When Anne and her husband Dave lost their little black greyhound Jess to a tumour, they were devastated and decided that they would wait a while before getting another. But Anne’s mum, who also lives with them pined dreadfully, so it wasn’t long before they knew they needed another. Enter Teddy!
Anne and Dave had always had rescue dogs, and usually older sighthounds. They’d met Jess at a Greyhound West of England show; she’d been found straying and her owners didn’t want her back, so without hesitation, they took her home to live with them and Anne’s mum absolutely adored her. She was calm, laid-back and went everywhere with them.
Jess was diagnosed with kidney problems early on, but she stayed quite stable for a number of years. Tragically, she died of a suspected nasal tumour in 2013 and Anne’s mum in particular was devastated.
“If it hadn’t been for mum, we would have waited a while,” says Anne. “But it was very clear that she wasn’t doing very well without a dog in the house. She used to take Jess for walks and make her lunch and after Jess died, she just seemed to pine. She stopped making lunch for herself because she didn’t think there was any point without a dog to share it with.
Eventually, mum took it upon herself to go onto the Forever Hounds Trust website and found Ted.
Teddy was one of Forever Hounds Trust’s long-stayers. He was seven and had been in kennels all his life. He’d just had a little stay with a foster family in Herefordshire and there was such a comical write-up about him, we knew we had to meet him. He sounded like a real character!
There were some pictures of him having a bath with his ears sticking up in all directions. We took one look and thought ‘this dog is up for a laugh!’ We weren’t wrong. He’d come in to Forever Hounds Trust as an older dog after racing, and was named Teddy because he was a giant fluffball. We rang to find out more about him and got this response: ‘Oh yes, I know Teddy!’ We couldn’t wait to meet him and did the long drive from Yeovil to Hertford. The minute we clapped eyes on this big scruffy goofy-looking boy, we just knew he was for us. In fact, he mugged me for treats the minute he set eyes on me.
We got him home and he just marched in and took over.
He had a habit of taking everything to his bed including his water bowl – with water still in it! He’d drag his food bowl to his bed, Dave’s rucksack, his toys – even the back door mat! Once he wrestled a loaf of bread out of mum’s hands and took that too. He’d stack all his toys up in the corner of his bed and pick them out one at a time and hurl them round the room. He made us cry with laughter.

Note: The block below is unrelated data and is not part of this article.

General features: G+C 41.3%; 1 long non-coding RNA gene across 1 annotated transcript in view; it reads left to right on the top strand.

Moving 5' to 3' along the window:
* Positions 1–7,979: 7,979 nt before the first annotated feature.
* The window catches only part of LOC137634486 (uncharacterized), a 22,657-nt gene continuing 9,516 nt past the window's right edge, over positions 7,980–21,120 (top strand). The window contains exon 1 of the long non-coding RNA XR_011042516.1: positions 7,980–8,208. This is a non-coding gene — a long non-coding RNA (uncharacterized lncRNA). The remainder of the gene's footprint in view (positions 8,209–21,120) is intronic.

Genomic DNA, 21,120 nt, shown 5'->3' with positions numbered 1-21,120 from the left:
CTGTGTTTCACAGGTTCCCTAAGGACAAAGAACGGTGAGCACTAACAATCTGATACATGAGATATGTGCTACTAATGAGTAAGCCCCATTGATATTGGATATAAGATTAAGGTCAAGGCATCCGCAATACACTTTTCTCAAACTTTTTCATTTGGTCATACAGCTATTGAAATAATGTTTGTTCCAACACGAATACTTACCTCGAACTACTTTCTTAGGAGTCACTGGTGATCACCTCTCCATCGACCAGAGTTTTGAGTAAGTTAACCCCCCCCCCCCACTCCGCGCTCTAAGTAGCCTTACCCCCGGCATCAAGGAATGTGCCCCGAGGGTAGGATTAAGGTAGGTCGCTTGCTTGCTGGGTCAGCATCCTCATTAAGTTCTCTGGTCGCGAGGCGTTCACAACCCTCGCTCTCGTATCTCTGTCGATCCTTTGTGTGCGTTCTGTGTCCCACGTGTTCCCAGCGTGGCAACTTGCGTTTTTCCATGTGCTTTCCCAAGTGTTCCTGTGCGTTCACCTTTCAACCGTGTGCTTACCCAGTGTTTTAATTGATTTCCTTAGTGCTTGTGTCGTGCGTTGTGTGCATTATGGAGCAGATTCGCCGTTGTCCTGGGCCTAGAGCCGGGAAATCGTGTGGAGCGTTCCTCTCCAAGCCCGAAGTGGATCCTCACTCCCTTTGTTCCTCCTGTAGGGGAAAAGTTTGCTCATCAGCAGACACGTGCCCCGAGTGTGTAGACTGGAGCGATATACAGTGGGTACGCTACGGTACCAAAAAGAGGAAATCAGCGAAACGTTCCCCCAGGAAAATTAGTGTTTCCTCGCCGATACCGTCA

When he wants to sit on your lap, he just slings one leg over your thigh and looks at you as if to say ‘Look at me, I’m a lapdog’. After the tragic loss of Jess, this dog has brought so much joy back into the house and he constantly makes a complete idiot of himself which only makes us love him even more.
I take him regularly to a place called Houndsville in Wellington. It’s three acres of paddock so he can go bonkers and have a really good run. We went with a couple of greyhound buddies of his recently and he was showing off to his girlfriend, Lulu. He jumped into the pond but didn’t realise how deep it was – it was absolutely hilarious.
Mum talks to him all day long. He just lays on his bed and looks at her lovingly.
As we come home from work, he stands on his back legs, howls and high fives the window. He barks at squirrels and helicopters and once when I took him to the Bath & West Show, there was a life-sized plastic horse on another stall. Well, he did NOT know what to make of that. He barked at it furiously and then peed up its leg as if to say, ‘that’ll teach you!’
There isn’t anything Teddy doesn’t enjoy. He comes to our local café and I buy him his own ham sandwich. He’s becoming quite well known in the village.
Teddy is perfect for our family.
Although he’s completely bonkers, he’s laid back, funny and loving. He takes everything in his stride and he gave mum a new lease of life. I just can’t imagine life without him now.”